Relational Expressive Power of Constraint Query Languages
 Journal of the ACM
, 1995
"... The expressive power of firstorder query languages with several classes of equality and inequality constraints is studied in this paper. We settle the conjecture that recursive queries such as parity test and transitive closure cannot be expressed in the relational calculus augmented with polynomia ..."
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Cited by 76 (18 self)
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The expressive power of firstorder query languages with several classes of equality and inequality constraints is studied in this paper. We settle the conjecture that recursive queries such as parity test and transitive closure cannot be expressed in the relational calculus augmented with polynomial inequality constraints over the reals. Furthermore, noting that relational queries exhibit several forms of genericity, we establish a number of collapse results of the following form: The class of generic boolean queries expressible in the relational calculus augmented with a given class of constraints coincides with the class of queries expressible in the relational calculus (with or without an order relation). We prove such results for both the natural and activedomain semantics. As a consequence, the relational calculus augmented with polynomial inequalities expresses the same classes of generic boolean queries under both the natural and activedomain semantics. In the course of proving...
A Query Language Based on the Ambient Logic
, 2001
"... The ambient logic is a modal logic proposed to describe the structural and computational properties of distributed and mobile computation. The structural part of the ambient logic is, essentially, a logic of labeled trees, hence it turns out to be a good foundation for query languages for semistruct ..."
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Cited by 62 (11 self)
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The ambient logic is a modal logic proposed to describe the structural and computational properties of distributed and mobile computation. The structural part of the ambient logic is, essentially, a logic of labeled trees, hence it turns out to be a good foundation for query languages for semistructured data, much in the same way as first order logic is a fitting foundation for relational query languages. We define here a query language for semistructured data that is based on the ambient logic, and we outline an execution model for this language. The language turns out to be quite expressive. Its strong foundations and the equivalences that hold in the ambient logic are helpful in the definition of the language semantics and execution model.
Querying the Uncertain Position of Moving Objects
 In Temporal Databases: Research and Practice
, 1998
"... In this paper we propose a data model for representing moving objects with uncertain positions in database systems. It is called the Moving Objects SpatioTemporal (MOST) data model. We also propose Future Temporal Logic (FTL) as the query language for the MOST model, and devise an algorithm for pro ..."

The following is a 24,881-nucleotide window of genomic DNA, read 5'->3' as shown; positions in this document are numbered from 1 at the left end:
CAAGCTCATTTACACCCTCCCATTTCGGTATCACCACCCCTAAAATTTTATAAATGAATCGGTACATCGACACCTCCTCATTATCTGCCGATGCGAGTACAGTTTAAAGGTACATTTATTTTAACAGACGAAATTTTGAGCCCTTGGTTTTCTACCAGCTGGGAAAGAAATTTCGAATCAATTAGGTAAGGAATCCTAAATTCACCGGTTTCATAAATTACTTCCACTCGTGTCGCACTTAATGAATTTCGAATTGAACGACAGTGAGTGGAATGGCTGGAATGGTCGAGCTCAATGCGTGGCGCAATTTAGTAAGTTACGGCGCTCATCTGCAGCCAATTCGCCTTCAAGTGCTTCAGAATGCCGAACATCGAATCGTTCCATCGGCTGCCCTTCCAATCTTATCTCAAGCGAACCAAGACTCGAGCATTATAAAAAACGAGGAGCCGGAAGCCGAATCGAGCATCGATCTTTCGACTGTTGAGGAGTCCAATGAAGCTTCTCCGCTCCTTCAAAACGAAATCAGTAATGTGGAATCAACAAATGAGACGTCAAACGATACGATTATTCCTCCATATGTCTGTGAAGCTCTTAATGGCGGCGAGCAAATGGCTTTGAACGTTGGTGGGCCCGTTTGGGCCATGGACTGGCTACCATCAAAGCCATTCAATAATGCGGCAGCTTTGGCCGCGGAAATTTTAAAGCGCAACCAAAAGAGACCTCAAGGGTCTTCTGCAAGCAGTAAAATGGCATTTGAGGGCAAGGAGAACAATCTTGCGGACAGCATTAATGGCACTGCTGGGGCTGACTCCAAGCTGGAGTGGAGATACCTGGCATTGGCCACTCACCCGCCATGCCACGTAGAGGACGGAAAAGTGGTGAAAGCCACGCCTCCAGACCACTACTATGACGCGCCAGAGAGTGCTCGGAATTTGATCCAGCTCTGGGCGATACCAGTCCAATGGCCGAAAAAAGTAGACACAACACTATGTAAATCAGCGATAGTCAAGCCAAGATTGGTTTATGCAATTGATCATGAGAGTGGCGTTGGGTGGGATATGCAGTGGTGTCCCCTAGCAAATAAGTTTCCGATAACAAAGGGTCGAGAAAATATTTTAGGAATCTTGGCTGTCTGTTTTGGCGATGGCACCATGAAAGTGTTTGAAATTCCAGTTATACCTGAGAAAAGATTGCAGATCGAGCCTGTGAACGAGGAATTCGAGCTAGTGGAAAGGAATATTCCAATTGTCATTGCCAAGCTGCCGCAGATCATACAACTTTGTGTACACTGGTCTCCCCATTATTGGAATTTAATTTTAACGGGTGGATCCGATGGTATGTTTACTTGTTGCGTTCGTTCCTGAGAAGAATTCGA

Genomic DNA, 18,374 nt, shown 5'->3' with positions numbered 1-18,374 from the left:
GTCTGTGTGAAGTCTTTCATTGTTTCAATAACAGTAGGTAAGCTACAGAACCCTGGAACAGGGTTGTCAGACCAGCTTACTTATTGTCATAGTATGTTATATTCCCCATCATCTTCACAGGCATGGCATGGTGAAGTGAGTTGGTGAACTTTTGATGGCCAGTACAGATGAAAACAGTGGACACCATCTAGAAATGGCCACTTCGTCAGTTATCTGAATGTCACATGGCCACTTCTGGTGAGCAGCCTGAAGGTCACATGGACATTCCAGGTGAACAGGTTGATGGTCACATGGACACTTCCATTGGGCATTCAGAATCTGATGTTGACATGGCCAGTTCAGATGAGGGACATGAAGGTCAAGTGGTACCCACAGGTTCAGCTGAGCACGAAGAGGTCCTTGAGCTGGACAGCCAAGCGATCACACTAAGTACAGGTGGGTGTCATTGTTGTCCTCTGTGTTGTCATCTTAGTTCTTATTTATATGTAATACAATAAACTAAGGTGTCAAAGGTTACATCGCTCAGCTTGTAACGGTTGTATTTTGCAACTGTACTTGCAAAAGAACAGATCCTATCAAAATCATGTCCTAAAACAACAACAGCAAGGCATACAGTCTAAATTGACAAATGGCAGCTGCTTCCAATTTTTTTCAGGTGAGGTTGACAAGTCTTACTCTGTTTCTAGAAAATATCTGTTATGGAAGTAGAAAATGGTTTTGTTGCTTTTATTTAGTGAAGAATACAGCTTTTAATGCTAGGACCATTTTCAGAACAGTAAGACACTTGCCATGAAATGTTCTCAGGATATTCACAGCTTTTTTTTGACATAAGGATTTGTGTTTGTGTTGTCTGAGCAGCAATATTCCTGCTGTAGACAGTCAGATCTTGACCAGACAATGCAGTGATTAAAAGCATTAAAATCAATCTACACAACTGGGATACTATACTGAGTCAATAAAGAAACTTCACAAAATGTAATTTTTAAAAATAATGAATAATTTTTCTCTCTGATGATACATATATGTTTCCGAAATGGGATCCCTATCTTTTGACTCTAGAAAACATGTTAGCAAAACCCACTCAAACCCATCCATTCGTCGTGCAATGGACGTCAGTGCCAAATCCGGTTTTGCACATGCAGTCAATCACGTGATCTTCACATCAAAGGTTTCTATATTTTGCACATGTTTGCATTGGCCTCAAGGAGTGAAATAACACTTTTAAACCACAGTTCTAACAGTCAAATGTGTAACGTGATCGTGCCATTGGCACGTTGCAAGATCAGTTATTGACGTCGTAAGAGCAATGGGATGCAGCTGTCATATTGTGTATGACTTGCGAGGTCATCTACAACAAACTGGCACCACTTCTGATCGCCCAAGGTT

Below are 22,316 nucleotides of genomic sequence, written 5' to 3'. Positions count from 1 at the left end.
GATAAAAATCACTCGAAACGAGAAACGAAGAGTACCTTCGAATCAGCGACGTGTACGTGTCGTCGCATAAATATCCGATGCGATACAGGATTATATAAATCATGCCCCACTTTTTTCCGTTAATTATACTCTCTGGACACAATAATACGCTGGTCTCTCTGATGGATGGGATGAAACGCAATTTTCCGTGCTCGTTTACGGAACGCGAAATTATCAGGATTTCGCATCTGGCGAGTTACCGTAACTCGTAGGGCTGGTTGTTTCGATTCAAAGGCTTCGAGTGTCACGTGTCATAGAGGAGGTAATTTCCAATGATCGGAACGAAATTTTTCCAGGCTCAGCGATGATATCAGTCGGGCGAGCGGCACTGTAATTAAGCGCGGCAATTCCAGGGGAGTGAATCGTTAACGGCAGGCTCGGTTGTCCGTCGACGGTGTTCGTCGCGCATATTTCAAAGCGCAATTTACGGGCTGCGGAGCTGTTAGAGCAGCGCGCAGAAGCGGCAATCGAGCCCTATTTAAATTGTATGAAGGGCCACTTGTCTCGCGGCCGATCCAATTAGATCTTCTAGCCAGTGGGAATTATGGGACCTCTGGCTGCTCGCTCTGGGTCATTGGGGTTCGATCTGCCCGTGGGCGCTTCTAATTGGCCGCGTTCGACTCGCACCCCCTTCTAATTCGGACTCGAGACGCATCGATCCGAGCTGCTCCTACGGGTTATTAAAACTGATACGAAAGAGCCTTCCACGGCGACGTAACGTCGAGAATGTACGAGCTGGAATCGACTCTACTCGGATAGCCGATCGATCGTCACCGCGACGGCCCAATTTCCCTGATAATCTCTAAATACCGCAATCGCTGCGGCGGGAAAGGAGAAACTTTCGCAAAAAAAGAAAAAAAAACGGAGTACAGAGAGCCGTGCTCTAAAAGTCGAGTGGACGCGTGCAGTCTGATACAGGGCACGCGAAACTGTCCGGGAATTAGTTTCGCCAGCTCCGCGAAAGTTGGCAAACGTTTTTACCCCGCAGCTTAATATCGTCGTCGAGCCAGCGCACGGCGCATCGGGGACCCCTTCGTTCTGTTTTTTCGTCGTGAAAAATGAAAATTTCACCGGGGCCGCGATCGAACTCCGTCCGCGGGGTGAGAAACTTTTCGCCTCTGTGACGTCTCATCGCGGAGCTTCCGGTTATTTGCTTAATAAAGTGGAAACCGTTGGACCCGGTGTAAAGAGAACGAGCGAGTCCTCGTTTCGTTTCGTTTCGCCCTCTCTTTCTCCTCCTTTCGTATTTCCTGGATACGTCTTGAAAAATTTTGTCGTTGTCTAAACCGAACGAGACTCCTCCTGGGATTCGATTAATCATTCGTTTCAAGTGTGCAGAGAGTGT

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Cited by 47 (4 self)
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In this paper we propose a data model for representing moving objects with uncertain positions in database systems. It is called the Moving Objects SpatioTemporal (MOST) data model. We also propose Future Temporal Logic (FTL) as the query language for the MOST model, and devise an algorithm for processing FTL queries in MOST. 1 Introduction Existing database management systems (DBMS's) are not well equipped to handle continuously changing data, such as the position of moving objects. The reason for this is that in databases, data is assumed to be constant unless it is explicitly modified. For example, if the salary field is 30K, then this salary is assumed to hold (i.e. 30K is returned in response to queries) until explicitly updated. Thus, in order to represent moving objects (e.g. cars) in a database, and answer queries about their position (e.g., How far is the car with license plate RWW860 from the nearest hospital?) the car's position has to be continuously updated. This is unsa...
Variable Independence and Aggregation Closure
 IN ACM SYMPOSIUM ON PRINCIPLES OF DATABASE SYSTEMS
, 1996
"... We discuss the issue of adding aggregation to constraint databases. Previous work has shown that, in general, adding aggregates to constraint databases results in languages that are not closed. We show that by imposing a natural restriction, called variable independence (which is a generalization of ..."
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Cited by 31 (10 self)
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We discuss the issue of adding aggregation to constraint databases. Previous work has shown that, in general, adding aggregates to constraint databases results in languages that are not closed. We show that by imposing a natural restriction, called variable independence (which is a generalization of the assumptions underlying the classical relational model of data) on the schema, we can guarantee that a restricted version of the language with aggregation is closed. We illustrate our approach in the context of linear constraint databases.
On the Structure of Queries in Constraint Query Languages
 In Proceedings of IEEE Symposium on Logic in Computer Science
, 1996
"... We study the structure of firstorder and secondorder queries over constraint databases. Constraint databases are formally modeled as finite relational structures embedded in some fixed infinite structure. We concentrate on problems of elimination of constraints, reducing quantification range to the ..."
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Cited by 27 (11 self)
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We study the structure of firstorder and secondorder queries over constraint databases. Constraint databases are formally modeled as finite relational structures embedded in some fixed infinite structure. We concentrate on problems of elimination of constraints, reducing quantification range to the active domain of the database and obtaining new complexity bounds. We show that for a large class of signatures, including real arithmetic constraints, unbounded quantification can be eliminated. That is, one can transform a sentence containing unrestricted quantification over the infinite universe of discourse to get an equivalent sentence in which quantifiers range over the finite relational structure. We use this result to get a new complexity upper bound on the evaluation of real arithmetic constraints. We also expand upon techniques in [20] and [4] for getting upper bounds on the expressiveness of constraint query languages, and apply it to a number of firstorder and secondorder quer...